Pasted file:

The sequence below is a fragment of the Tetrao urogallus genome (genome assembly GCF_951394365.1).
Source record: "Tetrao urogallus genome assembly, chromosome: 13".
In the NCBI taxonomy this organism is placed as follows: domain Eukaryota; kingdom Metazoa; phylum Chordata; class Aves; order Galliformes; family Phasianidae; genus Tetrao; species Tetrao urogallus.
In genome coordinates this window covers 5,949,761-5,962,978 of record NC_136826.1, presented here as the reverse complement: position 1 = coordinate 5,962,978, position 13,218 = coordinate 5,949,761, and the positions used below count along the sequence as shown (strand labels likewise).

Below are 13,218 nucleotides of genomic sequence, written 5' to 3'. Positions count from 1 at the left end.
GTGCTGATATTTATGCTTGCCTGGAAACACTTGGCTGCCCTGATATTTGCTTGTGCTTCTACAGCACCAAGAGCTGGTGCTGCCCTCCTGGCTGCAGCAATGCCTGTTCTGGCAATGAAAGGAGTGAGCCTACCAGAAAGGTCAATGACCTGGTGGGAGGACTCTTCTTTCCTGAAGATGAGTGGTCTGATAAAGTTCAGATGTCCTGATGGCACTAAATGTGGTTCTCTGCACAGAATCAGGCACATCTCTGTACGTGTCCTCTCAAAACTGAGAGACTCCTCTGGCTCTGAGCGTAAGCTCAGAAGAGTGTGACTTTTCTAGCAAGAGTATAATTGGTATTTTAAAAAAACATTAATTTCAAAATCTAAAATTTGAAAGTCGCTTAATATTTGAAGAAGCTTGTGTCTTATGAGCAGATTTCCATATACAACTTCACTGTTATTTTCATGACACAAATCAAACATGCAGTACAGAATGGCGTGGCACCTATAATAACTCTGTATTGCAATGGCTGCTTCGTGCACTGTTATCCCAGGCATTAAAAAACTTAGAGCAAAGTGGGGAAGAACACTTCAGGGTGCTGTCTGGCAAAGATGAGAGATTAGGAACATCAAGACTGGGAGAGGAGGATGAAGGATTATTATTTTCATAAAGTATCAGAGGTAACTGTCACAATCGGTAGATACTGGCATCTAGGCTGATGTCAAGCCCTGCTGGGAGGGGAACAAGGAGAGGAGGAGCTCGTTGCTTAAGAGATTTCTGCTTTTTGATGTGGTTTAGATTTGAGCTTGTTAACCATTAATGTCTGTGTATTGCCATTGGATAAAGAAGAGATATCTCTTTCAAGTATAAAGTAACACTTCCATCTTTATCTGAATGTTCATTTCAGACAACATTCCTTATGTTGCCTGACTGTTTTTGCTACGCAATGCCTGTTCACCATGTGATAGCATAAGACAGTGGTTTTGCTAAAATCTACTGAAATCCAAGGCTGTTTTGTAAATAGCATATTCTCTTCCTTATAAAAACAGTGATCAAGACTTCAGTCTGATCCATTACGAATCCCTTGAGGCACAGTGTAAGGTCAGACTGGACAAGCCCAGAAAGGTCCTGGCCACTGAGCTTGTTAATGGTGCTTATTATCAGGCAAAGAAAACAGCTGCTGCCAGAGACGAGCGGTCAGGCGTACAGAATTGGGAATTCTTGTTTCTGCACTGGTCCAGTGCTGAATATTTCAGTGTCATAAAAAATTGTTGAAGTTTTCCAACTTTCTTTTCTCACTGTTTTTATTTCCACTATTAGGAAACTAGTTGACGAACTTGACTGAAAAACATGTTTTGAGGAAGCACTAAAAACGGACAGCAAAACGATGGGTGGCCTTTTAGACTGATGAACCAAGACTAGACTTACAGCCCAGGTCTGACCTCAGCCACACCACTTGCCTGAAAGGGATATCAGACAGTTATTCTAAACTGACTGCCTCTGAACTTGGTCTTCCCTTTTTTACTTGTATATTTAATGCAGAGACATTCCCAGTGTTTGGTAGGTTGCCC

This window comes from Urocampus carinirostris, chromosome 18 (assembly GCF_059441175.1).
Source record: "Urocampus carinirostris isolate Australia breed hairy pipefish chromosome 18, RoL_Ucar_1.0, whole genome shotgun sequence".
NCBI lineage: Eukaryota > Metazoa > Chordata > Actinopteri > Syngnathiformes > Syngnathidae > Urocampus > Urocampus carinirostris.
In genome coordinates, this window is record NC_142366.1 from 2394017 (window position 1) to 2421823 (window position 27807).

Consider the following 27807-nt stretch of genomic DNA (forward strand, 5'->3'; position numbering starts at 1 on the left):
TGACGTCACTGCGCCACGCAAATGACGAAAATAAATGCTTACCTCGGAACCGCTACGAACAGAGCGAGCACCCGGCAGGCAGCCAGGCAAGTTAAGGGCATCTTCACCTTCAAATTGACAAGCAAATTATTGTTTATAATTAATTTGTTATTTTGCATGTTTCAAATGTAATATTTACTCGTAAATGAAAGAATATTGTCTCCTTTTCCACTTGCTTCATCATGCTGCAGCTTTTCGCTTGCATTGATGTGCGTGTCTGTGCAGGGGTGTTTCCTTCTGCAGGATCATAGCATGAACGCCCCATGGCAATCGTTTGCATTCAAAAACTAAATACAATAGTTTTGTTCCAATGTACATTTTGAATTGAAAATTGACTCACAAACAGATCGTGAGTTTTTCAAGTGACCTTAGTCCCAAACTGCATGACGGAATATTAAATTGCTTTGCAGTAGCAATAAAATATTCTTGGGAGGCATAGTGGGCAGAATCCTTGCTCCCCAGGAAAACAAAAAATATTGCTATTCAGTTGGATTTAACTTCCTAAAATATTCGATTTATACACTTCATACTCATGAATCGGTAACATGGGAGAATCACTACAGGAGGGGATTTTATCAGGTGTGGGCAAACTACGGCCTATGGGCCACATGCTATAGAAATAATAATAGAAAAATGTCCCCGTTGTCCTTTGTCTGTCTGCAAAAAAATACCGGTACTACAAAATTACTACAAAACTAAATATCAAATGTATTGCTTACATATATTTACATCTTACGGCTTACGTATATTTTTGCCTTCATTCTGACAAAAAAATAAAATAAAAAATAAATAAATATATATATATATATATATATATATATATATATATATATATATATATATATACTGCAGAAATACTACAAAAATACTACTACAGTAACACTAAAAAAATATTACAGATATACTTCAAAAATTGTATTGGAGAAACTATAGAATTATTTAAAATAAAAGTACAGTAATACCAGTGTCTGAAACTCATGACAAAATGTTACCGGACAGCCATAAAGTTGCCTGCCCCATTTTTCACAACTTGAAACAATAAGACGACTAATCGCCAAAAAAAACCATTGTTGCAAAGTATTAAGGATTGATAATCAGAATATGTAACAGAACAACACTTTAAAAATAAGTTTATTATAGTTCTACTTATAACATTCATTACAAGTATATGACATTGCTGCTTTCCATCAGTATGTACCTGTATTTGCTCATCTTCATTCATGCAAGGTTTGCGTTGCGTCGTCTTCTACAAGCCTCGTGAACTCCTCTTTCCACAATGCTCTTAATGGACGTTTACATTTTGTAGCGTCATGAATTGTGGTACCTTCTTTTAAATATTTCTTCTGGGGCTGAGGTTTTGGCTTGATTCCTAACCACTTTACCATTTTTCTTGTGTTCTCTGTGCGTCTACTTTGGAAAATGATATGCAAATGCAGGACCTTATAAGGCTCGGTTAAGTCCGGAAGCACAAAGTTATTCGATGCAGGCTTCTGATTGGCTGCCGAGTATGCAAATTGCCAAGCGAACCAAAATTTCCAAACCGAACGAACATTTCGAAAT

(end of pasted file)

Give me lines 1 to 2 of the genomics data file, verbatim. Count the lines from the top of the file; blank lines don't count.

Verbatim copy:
The sequence below is a fragment of the Tetrao urogallus genome (genome assembly GCF_951394365.1).
Source record: "Tetrao urogallus genome assembly, chromosome: 13".